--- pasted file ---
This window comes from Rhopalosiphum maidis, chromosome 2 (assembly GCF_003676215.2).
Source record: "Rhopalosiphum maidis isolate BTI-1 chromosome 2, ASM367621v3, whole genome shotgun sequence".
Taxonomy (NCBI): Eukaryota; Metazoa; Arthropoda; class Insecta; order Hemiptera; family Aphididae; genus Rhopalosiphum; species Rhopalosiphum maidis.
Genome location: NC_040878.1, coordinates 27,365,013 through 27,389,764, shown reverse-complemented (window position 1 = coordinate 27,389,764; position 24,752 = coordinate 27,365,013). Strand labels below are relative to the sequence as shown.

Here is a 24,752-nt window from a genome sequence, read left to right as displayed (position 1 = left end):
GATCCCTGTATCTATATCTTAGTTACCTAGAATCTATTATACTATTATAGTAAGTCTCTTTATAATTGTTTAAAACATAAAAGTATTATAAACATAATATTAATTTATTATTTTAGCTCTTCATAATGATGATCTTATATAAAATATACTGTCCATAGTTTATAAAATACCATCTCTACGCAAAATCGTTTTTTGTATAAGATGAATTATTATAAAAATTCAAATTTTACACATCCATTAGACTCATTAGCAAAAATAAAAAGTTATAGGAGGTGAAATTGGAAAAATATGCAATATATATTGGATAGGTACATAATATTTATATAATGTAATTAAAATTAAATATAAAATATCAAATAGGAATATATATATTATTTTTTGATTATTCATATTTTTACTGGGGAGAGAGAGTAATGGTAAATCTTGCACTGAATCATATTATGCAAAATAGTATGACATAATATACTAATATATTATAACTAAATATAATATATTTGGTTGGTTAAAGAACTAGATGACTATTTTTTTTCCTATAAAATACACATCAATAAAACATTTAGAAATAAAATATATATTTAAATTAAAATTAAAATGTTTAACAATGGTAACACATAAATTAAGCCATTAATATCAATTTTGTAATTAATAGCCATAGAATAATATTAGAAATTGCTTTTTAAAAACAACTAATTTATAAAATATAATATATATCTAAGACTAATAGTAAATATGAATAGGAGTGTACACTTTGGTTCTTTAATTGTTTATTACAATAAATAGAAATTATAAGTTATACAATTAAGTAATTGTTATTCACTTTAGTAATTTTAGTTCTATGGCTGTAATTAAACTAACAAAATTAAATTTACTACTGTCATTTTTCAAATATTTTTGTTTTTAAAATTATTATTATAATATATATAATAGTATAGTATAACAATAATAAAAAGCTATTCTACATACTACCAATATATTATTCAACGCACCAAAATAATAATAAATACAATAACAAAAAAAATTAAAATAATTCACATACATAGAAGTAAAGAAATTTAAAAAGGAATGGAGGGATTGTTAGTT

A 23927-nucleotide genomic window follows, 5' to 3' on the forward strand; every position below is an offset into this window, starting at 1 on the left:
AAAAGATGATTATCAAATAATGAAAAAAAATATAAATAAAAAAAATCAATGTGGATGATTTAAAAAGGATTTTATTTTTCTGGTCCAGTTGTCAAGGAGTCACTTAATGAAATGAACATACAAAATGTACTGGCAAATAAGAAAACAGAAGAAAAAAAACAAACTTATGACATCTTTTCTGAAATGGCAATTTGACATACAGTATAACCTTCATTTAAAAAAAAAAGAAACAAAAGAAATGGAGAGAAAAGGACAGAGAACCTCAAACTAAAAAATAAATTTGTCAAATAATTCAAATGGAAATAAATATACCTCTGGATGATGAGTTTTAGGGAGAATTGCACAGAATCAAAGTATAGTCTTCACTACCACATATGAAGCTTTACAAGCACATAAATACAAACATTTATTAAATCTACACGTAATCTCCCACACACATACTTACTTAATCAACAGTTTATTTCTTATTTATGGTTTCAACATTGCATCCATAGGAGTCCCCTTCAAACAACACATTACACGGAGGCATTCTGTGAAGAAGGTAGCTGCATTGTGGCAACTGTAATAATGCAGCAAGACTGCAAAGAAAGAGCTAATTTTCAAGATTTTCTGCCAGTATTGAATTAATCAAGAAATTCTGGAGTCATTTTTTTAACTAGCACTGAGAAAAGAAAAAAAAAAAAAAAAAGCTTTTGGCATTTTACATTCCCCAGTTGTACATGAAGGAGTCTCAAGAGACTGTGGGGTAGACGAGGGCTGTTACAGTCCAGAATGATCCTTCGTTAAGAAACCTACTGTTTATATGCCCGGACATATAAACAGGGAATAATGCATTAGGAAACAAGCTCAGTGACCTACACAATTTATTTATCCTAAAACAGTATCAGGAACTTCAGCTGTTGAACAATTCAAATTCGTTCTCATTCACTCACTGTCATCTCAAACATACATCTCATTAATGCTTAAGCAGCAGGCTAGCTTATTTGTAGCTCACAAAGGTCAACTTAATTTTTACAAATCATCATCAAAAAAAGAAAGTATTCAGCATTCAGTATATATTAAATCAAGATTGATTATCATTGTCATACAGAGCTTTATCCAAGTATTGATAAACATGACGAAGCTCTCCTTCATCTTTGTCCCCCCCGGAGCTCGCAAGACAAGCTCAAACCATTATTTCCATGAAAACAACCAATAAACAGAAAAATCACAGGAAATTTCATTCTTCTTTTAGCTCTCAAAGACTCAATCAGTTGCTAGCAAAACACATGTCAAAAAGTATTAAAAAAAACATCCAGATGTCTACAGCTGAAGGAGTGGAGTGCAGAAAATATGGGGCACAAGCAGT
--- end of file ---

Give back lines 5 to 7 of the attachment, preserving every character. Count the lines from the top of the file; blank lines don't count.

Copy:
Here is a 24,752-nt window from a genome sequence, read left to right as displayed (position 1 = left end):
GATCCCTGTATCTATATCTTAGTTACCTAGAATCTATTATACTATTATAGTAAGTCTCTTTATAATTGTTTAAAACATAAAAGTATTATAAACATAATATTAATTTATTATTTTAGCTCTTCATAATGATGATCTTATATAAAATATACTGTCCATAGTTTATAAAATACCATCTCTACGCAAAATCGTTTTTTGTATAAGATGAATTATTATAAAAATTCAAATTTTACACATCCATTAGACTCATTAGCAAAAATAAAAAGTTATAGGAGGTGAAATTGGAAAAATATGCAATATATATTGGATAGGTACATAATATTTATATAATGTAATTAAAATTAAATATAAAATATCAAATAGGAATATATATATTATTTTTTGATTATTCATATTTTTACTGGGGAGAGAGAGTAATGGTAAATCTTGCACTGAATCATATTATGCAAAATAGTATGACATAATATACTAATATATTATAACTAAATATAATATATTTGGTTGGTTAAAGAACTAGATGACTATTTTTTTTCCTATAAAATACACATCAATAAAACATTTAGAAATAAAATATATATTTAAATTAAAATTAAAATGTTTAACAATGGTAACACATAAATTAAGCCATTAATATCAATTTTGTAATTAATAGCCATAGAATAATATTAGAAATTGCTTTTTAAAAACAACTAATTTATAAAATATAATATATATCTAAGACTAATAGTAAATATGAATAGGAGTGTACACTTTGGTTCTTTAATTGTTTATTACAATAAATAGAAATTATAAGTTATACAATTAAGTAATTGTTATTCACTTTAGTAATTTTAGTTCTATGGCTGTAATTAAACTAACAAAATTAAATTTACTACTGTCATTTTTCAAATATTTTTGTTTTTAAAATTATTATTATAATATATATAATAGTATAGTATAACAATAATAAAAAGCTATTCTACATACTACCAATATATTATTCAACGCACCAAAATAATAATAAATACAATAACAAAAAAAATTAAAATAATTCACATACATAGAAGTAAAGAAATTTAAAAAGGAATGGAGGGATTGTTAGTT

A 23927-nucleotide genomic window follows, 5' to 3' on the forward strand; every position below is an offset into this window, starting at 1 on the left: